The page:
Jia Group’s Cantonese restaurant has brought back its popular weeknight all-you-can-eat dim sum, which is running throughout September. The 80s-themed dim sum feast features two 90-minute seatings, where guests can enjoy Duddell's signature dim sum served from a traditional trolley and pan-frying carts for crispy treats.
- The dim sum station is on the terrace where guests are required to leave the table to pick up their orders. As to be seated in The Library, a small room near the stairs where ventilation is better on warmer days, as the terrace door is left ajar to make way for guests frequenting the dim sum stations.
- Guests are handed an order sheet for a handful of special dim sum that are delivered to the table. Allow extended waiting time for the later session as dim sum needs to be replenished after the first session and place the next orders as soon as the previous arrives to keep the treats coming.
- Avoid waiting in line for pan-fried turnip cakes and rice rolls. Instead, place your order with the chef in charge and return when the treats are ready to be picked up a few minutes later.
- Shrimp dumplings with bamboo shoots, baked barbecued pork buns, and sweet sesame rolls are particularly popular items that guests should not miss.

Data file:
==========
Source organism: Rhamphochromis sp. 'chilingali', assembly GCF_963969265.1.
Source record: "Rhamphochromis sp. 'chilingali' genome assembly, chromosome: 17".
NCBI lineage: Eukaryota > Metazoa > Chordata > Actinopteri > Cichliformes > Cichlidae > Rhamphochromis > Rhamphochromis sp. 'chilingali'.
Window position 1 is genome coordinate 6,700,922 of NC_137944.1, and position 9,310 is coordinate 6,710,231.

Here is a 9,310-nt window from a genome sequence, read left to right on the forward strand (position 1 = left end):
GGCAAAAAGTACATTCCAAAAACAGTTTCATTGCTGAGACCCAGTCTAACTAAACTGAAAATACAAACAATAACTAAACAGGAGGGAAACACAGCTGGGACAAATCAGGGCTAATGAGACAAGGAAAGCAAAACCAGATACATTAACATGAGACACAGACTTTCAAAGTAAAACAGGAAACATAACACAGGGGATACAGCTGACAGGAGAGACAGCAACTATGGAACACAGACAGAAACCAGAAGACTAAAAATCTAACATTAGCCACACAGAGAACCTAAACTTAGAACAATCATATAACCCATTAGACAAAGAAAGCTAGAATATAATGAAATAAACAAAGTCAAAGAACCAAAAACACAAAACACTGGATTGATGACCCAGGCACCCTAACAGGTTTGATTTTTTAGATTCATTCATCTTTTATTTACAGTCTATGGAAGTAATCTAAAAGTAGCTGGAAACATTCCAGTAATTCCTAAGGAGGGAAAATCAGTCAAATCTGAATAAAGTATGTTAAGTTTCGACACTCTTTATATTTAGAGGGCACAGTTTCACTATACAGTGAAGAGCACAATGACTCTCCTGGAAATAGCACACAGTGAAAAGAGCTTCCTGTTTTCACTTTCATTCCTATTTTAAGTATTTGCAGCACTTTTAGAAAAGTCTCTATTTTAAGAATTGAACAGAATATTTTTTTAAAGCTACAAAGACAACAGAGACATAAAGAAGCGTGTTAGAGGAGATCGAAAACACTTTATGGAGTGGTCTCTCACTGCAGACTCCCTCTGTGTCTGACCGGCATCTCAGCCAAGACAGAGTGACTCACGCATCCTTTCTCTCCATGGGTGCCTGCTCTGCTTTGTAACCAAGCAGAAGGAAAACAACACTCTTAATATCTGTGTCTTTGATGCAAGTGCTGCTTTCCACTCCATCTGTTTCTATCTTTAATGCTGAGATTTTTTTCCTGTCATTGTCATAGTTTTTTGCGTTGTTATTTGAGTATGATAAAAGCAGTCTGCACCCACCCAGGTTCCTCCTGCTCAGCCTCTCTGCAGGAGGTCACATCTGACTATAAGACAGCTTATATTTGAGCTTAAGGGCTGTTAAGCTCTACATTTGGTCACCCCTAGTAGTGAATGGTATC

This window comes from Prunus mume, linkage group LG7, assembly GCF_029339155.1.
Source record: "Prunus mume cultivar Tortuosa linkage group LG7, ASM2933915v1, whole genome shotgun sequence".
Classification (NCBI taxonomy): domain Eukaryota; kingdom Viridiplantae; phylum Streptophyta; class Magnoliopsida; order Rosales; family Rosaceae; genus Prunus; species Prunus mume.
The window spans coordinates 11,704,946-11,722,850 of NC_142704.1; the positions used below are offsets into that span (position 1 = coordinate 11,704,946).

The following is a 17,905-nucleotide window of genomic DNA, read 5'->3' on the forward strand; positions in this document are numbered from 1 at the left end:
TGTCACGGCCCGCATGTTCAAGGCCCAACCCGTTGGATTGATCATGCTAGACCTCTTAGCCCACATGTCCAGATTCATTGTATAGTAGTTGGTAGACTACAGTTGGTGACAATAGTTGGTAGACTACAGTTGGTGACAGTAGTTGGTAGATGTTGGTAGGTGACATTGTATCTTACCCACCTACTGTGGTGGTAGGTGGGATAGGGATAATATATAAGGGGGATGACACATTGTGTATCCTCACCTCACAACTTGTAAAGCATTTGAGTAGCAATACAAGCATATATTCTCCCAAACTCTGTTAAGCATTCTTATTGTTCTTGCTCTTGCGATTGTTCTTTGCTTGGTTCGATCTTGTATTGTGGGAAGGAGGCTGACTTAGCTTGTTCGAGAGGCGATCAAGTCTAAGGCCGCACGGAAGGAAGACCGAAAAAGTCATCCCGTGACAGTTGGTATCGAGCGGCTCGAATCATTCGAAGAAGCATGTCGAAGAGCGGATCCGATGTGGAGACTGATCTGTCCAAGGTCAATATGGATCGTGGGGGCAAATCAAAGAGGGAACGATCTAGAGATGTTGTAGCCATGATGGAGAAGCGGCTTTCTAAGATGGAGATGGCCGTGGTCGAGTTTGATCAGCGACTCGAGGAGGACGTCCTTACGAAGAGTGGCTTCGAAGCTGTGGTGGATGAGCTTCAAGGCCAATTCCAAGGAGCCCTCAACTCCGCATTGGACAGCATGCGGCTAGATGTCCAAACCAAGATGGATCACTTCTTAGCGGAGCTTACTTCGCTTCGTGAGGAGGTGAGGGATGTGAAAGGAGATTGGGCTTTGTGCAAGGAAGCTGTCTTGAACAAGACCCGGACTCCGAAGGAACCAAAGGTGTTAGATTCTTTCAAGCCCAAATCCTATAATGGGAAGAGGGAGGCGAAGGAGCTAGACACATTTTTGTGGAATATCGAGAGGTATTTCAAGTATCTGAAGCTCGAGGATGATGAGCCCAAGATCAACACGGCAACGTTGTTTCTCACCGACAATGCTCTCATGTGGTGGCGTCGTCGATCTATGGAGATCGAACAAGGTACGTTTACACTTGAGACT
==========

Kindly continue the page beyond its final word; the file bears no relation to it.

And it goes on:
When: Mondays to Thursdays, 5:30 pm – 7:00 pm (first session); 7:00 pm to 8:30 pm (second session).
Price: HK$298 per person.
Duddell's, 3/F Shanghai Tang Mansion, 1 Duddell's Street, Central, Hong Kong; +852 2525 9191
Tao Li at New World Millennium Hong Kong Hotel offers an all-you-can-eat dim sum set lunch for two.
- Most of the dim sum on offer are steamed. Begin the dim sum marathon with steamed shrimp dumplings (all three varieties), together with steamed pork dumplings with crab roe. Baked barbecued pork pastries and crabmeat dumpling with supreme soup are signatures that should not be missed.
- Carb options, especially the pan-fried vermicelli with sliced beef, black beans and sweet peppers, are very popular.
- Pace and keep track of orders before placing follow-ups to avoid wastage. At peak lunch hours guests can expect extended waiting times.
When: Monday to Friday, 12:00 pm to 3:00 pm
Price: HK$640 for two adults. Children ages 3-11 are priced at HK$220 per child.
Tao Li, 2/F, New World Millennium Hong Kong Hotel, 72 Mody Road, Tsim Sha Tsui, Kowloon, Hong Kong; +852 2313 4222
Wan Chai’s Sichuan Lab is jumping into the all-you-can-eat dim sum game with lunch offerings on weekends and public holidays. Over the course of a 90 minute seating, guests can indulge in a handful of cold appetisers from the salad bar in buffet format and a dozen types of dim sum ordered from the menu.
- Follow this sequence for ordering: steamed dumplings first, buns in the middle, pan-fried and deep-fried the last. The steamed prawn dumplings and xiao long bao are great and worth having seconds (or thirds).
- Dim sum are made-to-order, which means a waiting time between 15 to 25 minutes per order. Order accordingly and enjoy cold dishes while waiting for your freshly made dim sum.
- Sichuan Lab’s Sichuan style tossed clear noodles are very good. Enjoy an extra order of this instead of saving room for the only dessert of tofu pudding, which is rather generic.